New Lower School Music Seminar Seeks to Extend Ellis Strings Program

Ellis’ youngest learners took their music skills to a new, melodious level this fall with the Lower School Strings Seminar. This new initiative, led by Lower School Music Teacher Jayla Griggs and Strings Teacher Simon Cummings, provided students in kindergarten through grade 2 with a chance to get hands-on experience with orchestral string instruments and start building their expertise in—and love of—music.
"It is very important for students to engage with music and experiment with playing instruments at a young age,” says Ms. Griggs. "Music possesses an inherent quality that allows students to use all of their senses, their emotions, and their physicality as they engage with it. You simply cannot say you are teaching the whole child if you are leaving music out of the equation. The sooner students have valuable musical experiences, the more likely they will be to develop an appreciation for music and to cultivate any natural talent they may already have.”

Ellis’ Middle and Upper Schools have an established strings program, and the goal of the Lower School Strings Seminar is to eventually extend the strings program into younger grades. Early plans for next year include having grades 1–3 participate in the seminar so that the students who participated this year can continue to build upon their skills. 

"Our hope is to develop string players at an earlier age who can then continue to participate in our Middle and Upper School strings and orchestra programs and be even further along in their instrumental skills by the time they graduate from Ellis,” says Mr. Cummings. "If we are eventually able to have students begin playing as kindergarteners or first graders, they will be much further along in their skills by the time they are entering the Middle or Upper School, and the program will be even richer, as will their experience within it. That long-range build-up is much more beneficial for the students; they have so much longer to enjoy playing their instruments and become better musicians.”

The seminar took place over 4–6 weeks as part of the students’ scheduled music class and began by introducing students to the broader strings family and the common characteristics of string instruments. Ms. Griggs and Mr. Cummings demonstrated how to play the violin and the cello so that students could hear what the instruments sound like and see how they work. Then, the students had the opportunity to experiment with both the cello and the violin on their own.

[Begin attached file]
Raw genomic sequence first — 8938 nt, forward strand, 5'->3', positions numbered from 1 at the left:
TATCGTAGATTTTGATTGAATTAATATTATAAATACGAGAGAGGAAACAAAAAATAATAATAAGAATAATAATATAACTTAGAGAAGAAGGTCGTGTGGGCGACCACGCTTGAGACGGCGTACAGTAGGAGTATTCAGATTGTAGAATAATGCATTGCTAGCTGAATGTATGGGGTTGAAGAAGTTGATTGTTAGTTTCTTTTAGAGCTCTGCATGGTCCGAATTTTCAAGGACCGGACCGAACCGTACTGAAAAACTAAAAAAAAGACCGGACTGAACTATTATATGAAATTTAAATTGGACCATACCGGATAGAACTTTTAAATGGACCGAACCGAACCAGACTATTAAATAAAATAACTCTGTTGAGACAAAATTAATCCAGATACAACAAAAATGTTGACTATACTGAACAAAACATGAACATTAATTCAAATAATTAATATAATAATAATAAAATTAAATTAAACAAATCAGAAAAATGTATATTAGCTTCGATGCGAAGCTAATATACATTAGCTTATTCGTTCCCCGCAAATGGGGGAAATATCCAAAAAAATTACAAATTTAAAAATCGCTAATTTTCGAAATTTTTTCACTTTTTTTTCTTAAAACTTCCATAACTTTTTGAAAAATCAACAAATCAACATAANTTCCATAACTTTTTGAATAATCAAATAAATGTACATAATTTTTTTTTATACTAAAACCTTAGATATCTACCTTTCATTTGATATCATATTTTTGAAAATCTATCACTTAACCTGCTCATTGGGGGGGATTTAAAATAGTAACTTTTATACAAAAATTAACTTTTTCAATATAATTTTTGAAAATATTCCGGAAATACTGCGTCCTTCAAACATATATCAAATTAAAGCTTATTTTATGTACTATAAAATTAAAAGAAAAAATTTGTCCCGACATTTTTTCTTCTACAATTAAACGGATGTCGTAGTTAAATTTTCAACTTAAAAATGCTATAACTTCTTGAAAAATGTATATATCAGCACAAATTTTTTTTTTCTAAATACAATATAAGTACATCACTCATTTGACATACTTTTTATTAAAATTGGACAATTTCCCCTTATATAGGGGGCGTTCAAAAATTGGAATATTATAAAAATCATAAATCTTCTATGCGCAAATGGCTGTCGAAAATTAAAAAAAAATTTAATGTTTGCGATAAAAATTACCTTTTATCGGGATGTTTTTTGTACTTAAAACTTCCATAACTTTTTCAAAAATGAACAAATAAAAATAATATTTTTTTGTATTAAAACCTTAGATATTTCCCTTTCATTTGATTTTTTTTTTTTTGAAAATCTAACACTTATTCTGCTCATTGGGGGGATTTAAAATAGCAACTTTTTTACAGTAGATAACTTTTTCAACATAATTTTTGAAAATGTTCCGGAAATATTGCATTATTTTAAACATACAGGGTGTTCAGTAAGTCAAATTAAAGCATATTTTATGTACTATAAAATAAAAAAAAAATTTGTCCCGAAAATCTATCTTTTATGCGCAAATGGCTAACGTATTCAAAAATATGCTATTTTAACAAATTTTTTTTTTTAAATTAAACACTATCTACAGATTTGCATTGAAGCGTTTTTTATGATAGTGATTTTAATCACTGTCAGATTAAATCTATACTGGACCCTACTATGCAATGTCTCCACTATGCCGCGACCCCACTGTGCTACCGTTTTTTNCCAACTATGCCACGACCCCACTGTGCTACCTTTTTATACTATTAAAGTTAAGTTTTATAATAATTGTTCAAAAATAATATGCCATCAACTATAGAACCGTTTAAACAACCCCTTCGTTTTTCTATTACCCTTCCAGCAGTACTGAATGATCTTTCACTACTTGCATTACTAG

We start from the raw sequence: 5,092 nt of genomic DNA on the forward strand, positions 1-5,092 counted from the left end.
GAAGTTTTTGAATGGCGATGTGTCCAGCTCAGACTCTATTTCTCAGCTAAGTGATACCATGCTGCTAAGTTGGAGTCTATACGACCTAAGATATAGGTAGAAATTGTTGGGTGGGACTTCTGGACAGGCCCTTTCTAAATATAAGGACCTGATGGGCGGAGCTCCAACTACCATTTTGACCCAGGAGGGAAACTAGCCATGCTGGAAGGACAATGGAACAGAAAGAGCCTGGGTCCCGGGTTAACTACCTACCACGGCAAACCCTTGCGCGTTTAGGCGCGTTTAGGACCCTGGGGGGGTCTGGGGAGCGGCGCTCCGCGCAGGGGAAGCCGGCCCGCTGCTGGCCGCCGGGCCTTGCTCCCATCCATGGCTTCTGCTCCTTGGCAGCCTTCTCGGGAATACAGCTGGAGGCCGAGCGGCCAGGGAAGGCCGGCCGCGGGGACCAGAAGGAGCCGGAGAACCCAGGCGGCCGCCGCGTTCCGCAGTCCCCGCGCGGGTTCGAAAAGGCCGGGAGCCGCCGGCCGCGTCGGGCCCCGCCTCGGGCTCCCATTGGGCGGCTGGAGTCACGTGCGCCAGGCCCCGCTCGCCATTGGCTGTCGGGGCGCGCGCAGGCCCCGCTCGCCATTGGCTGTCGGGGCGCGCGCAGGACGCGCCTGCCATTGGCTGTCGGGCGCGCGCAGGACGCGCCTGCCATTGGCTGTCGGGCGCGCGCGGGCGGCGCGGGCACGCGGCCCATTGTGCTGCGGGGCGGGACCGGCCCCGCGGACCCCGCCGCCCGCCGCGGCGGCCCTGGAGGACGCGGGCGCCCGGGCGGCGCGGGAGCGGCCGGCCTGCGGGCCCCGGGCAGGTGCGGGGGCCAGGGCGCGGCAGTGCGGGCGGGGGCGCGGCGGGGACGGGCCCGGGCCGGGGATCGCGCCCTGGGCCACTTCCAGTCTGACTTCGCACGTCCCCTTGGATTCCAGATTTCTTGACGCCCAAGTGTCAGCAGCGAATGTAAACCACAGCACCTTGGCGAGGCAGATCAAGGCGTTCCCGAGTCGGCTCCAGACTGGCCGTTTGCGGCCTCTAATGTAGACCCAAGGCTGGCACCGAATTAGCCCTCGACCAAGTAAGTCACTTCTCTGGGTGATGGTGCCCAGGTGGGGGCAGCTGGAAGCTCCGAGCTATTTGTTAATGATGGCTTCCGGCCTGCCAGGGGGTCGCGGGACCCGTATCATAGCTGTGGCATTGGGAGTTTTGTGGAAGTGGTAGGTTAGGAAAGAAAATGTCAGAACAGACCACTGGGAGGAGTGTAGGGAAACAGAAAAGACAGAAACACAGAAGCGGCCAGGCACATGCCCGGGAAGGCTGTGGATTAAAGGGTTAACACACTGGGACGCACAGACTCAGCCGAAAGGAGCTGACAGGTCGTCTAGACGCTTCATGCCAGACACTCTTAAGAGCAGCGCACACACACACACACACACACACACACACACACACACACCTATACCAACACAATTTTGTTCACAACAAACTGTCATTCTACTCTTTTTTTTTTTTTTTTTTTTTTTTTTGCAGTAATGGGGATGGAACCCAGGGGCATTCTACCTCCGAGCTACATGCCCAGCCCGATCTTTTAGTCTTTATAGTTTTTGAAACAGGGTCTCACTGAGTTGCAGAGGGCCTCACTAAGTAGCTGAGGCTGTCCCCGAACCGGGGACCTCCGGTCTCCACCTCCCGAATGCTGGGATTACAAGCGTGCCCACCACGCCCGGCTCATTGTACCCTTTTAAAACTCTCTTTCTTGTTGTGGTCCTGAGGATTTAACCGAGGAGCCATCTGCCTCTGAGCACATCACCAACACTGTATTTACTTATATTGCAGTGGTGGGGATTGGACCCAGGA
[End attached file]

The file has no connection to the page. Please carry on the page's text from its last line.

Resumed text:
By week four, the kindergarteners and first graders knew how to properly pick up, hold, and make a sound with their instruments, and even learned how to play a short segment of "Twinkle, Twinkle, Little Star” by plucking their instruments’ strings. The second graders, who participated in the seminar for six weeks and moved at a slightly faster pace, took their skills even farther, learning how to use a bow and how to play a longer song segment.

Mr. Cummings notes that various studies point to the benefits of music education and playing instruments, among them that participation in music often correlates with higher performance levels in other classes. Though it can be daunting to pick up an instrument for the first time, Mr. Cummings believes that giving Ellis students the freedom to experiment with various instruments and try new things is the key to unlocking not only these advantages but also students’ full potential as musicians and learners. 

"Seeing the joy on the students’ faces as they’re exploring these instruments for the first time and seeing how quickly they can adapt and grasp onto what they are learning is just incredible,” he shares. "Our students are learning how to push through challenges to achieve their goals, and it brings them such satisfaction to see and hear the tangible results when all of a sudden they can play a song well that a week ago they couldn’t; it really boosts their confidence. You see them light up as they’re trying something new and you realize that this could be the moment that sets them on the path to be a really great musician later down the road.”

Mr. Cummings also encourages students who participated in this year’s seminar to join the Ellis String Cubs, a brand new after-school program that will begin in early January. Run by Mr. Cummings through the Ellis Music Academy, Ellis String Cubs is a beginner strings program open to Ellis students in pre-kindergarten through grade 4 that will take place after school on Wednesdays from 3:00–3:30 p.m. Students will be accepted on a rolling basis until the program reaches maximum capacity. Ellis parents/guardians who are interested in registering their child can fill out this form or email Mr. Cummings.
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